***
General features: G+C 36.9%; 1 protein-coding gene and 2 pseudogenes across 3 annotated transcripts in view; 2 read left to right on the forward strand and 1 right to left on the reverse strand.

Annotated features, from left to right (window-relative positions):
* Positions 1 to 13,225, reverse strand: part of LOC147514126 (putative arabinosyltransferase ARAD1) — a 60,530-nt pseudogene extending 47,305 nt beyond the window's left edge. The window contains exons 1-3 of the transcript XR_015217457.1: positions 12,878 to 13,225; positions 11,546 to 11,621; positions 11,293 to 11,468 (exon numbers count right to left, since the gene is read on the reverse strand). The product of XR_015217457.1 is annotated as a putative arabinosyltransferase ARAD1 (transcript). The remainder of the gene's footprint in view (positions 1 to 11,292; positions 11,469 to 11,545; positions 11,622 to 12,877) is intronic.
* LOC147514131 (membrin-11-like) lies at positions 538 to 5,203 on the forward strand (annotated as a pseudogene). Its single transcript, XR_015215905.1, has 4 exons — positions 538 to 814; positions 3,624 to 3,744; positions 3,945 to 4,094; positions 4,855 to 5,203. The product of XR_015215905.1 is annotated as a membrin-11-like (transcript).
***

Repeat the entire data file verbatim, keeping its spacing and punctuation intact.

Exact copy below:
General features: G+C 36.9%; 1 protein-coding gene and 2 pseudogenes across 3 annotated transcripts in view; 2 read left to right on the forward strand and 1 right to left on the reverse strand.

Annotated features, from left to right (window-relative positions):
* Positions 1 to 13,225, reverse strand: part of LOC147514126 (putative arabinosyltransferase ARAD1) — a 60,530-nt pseudogene extending 47,305 nt beyond the window's left edge. The window contains exons 1-3 of the transcript XR_015217457.1: positions 12,878 to 13,225; positions 11,546 to 11,621; positions 11,293 to 11,468 (exon numbers count right to left, since the gene is read on the reverse strand). The product of XR_015217457.1 is annotated as a putative arabinosyltransferase ARAD1 (transcript). The remainder of the gene's footprint in view (positions 1 to 11,292; positions 11,469 to 11,545; positions 11,622 to 12,877) is intronic.
* LOC147514131 (membrin-11-like) lies at positions 538 to 5,203 on the forward strand (annotated as a pseudogene). Its single transcript, XR_015215905.1, has 4 exons — positions 538 to 814; positions 3,624 to 3,744; positions 3,945 to 4,094; positions 4,855 to 5,203. The product of XR_015215905.1 is annotated as a membrin-11-like (transcript).